Jailbreak: Tweak Allows You to Customize Volume HUD

Jailbreak developers are always seeking out news ways to tweak iOS in small chunks to make certain aspects more appealing and convenient. Even when you think all the possibly-modifiable areas of iOS have been covered, a new jailbreak tweak comes around that does something totally unimaginable and interesting. If you’re looking to add further functionality to the iPhone and iPod Touch volume indication HUD (heads-up display), a new jailbreak tweak, dubbed HUD Pro, has all of the flexibility and options you could possibly hope for – in fact, some are a bit too far-fetched.

At the moment, the volume HUD doesn’t serve much purpose other than indicating how high up your device’s volume or ringer is – and that’s what it’s supposed to do. What if I told you, though, that you could add additional capabilities and functions to this otherwise simple display? It turns out that you can, in fact, with a new jailbreak tweak that is available for download via Cydia’s MacCiti repo.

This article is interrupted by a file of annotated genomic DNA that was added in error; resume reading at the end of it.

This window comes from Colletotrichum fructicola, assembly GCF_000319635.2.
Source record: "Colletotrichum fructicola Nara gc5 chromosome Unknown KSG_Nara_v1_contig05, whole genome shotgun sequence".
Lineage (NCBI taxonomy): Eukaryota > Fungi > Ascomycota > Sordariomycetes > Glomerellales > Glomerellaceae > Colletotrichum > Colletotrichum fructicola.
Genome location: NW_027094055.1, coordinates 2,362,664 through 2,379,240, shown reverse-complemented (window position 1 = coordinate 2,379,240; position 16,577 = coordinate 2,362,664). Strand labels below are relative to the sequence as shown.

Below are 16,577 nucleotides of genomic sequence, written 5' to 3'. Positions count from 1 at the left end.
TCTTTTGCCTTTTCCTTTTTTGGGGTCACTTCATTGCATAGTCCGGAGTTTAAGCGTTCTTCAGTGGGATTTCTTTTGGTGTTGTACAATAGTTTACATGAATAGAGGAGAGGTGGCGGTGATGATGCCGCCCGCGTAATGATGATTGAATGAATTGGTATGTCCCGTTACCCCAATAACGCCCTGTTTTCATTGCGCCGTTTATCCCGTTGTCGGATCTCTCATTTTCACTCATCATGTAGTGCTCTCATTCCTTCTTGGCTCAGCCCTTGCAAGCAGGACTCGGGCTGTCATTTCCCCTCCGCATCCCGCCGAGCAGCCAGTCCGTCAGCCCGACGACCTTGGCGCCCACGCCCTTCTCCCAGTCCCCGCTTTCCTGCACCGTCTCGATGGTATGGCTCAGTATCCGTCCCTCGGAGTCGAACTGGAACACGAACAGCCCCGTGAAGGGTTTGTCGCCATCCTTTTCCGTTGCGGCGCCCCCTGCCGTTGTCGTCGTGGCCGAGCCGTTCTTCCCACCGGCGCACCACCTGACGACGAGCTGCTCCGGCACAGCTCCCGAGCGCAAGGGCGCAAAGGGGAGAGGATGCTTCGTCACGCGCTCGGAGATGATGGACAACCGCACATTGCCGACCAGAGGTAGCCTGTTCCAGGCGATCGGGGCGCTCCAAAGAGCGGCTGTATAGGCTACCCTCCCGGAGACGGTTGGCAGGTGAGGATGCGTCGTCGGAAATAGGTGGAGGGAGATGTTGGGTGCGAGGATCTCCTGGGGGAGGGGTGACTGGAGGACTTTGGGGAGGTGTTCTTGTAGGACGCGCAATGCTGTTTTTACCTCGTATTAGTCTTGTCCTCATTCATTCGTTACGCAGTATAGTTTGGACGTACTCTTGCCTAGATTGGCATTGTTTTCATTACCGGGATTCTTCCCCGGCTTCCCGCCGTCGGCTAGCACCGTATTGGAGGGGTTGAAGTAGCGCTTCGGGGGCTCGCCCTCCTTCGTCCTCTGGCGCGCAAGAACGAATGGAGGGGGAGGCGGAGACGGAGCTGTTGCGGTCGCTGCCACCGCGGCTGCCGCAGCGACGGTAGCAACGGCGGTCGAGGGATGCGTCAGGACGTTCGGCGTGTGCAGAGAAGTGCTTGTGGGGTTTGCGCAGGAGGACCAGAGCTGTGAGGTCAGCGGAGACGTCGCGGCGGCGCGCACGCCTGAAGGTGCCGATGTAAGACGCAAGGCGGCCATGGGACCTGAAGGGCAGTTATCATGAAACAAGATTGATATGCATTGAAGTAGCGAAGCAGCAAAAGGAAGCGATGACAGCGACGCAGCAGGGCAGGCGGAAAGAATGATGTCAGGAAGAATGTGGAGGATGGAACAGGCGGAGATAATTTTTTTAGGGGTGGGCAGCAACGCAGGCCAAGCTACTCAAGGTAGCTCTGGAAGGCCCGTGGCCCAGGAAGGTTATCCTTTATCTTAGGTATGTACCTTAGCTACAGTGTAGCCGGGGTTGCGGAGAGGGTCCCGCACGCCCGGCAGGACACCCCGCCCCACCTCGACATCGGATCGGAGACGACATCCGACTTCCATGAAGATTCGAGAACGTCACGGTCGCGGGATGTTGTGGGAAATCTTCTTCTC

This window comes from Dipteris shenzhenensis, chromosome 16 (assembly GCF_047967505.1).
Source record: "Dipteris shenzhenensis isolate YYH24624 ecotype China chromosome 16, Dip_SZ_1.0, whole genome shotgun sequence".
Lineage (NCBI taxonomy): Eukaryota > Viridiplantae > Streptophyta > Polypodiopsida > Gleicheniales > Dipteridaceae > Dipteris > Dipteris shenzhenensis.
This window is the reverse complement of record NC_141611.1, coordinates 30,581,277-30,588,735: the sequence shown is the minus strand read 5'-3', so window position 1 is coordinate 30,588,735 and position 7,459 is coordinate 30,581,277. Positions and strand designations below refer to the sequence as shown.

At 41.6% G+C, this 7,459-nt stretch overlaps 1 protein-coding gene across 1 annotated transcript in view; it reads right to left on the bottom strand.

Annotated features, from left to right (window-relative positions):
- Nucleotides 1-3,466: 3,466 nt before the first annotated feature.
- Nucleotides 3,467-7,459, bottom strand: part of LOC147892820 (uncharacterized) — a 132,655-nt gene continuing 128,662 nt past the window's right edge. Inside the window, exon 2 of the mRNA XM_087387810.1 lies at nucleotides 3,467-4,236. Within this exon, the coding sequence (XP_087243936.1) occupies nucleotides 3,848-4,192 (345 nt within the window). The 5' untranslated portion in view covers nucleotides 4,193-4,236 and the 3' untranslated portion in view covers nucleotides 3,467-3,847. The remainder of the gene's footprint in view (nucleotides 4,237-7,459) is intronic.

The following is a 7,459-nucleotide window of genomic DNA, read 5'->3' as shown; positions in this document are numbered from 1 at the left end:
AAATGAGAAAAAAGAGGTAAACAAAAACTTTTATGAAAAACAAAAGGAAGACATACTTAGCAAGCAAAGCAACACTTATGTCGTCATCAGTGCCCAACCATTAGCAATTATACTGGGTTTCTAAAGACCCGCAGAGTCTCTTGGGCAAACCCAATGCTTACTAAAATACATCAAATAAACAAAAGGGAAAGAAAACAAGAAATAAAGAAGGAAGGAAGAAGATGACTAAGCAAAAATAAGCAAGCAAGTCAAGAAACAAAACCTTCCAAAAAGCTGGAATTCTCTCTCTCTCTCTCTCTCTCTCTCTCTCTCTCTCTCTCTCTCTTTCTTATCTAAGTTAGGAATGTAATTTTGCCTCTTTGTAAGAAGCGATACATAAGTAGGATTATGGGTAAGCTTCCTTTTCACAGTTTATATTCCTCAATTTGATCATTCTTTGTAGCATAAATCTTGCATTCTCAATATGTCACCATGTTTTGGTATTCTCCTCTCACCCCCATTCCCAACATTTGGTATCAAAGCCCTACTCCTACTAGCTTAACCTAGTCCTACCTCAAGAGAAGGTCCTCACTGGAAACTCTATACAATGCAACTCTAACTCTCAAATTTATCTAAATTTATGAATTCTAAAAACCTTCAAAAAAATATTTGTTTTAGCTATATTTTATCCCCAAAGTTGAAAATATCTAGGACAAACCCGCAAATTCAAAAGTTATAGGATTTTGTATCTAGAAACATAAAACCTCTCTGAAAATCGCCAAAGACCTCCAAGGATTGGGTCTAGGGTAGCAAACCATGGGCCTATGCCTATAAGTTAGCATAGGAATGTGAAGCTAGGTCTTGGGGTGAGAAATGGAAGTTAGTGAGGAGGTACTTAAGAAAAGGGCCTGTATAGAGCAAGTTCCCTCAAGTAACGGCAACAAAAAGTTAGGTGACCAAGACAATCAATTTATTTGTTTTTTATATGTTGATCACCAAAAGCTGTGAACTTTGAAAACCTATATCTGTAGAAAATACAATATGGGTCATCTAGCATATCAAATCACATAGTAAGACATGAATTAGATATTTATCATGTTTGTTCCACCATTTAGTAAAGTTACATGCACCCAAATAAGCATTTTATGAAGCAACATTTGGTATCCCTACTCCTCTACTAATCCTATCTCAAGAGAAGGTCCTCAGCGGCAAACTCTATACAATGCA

Named HUD Pro (quite an original name, no?), this new jailbreak tweak allows you to personalize your volume HUD, so that you can access other information with the easy click of a volume rocker. You’ll be able to choose from a wide array of available information including time, date, battery level, the name of the song that is playing, the name of the song’s artist and others that are pretty similar.

Within the tweak’s settings, you can also choose whether or not you’d like to enable gesture-based controls. When the HUD is displayed, you’ll have the option to swipe with one finger, two or three in various directions – these will control device functions such as putting your device to sleep, opening a new email or text message, playing/pausing/skipping a song and more.

While the tweak would normally have some sort of convenient merit, I feel in its current state the aforementioned gesture-based controls would be extremely obtrusive. Accidentally swiping while the HUD is present on the screen could possibly cause a recurring, annoying function that disputes with what you’re doing on your iOS device. For example, many games involve multiple swipes; it seems too plausible that you might unexpectedly lock your device while in the midst of an intense game. Then again, you’re definitely not required to enable any gesture-based controls.

At $1.50, it feels like HUD Pro is a bit too steeply priced for the limited appeal it offers as a whole. Regardless, we’ve embedded the following video of the tweak from iDownloadBlog to help you make the decision of whether or not HUD Pro is deserving of your purchase.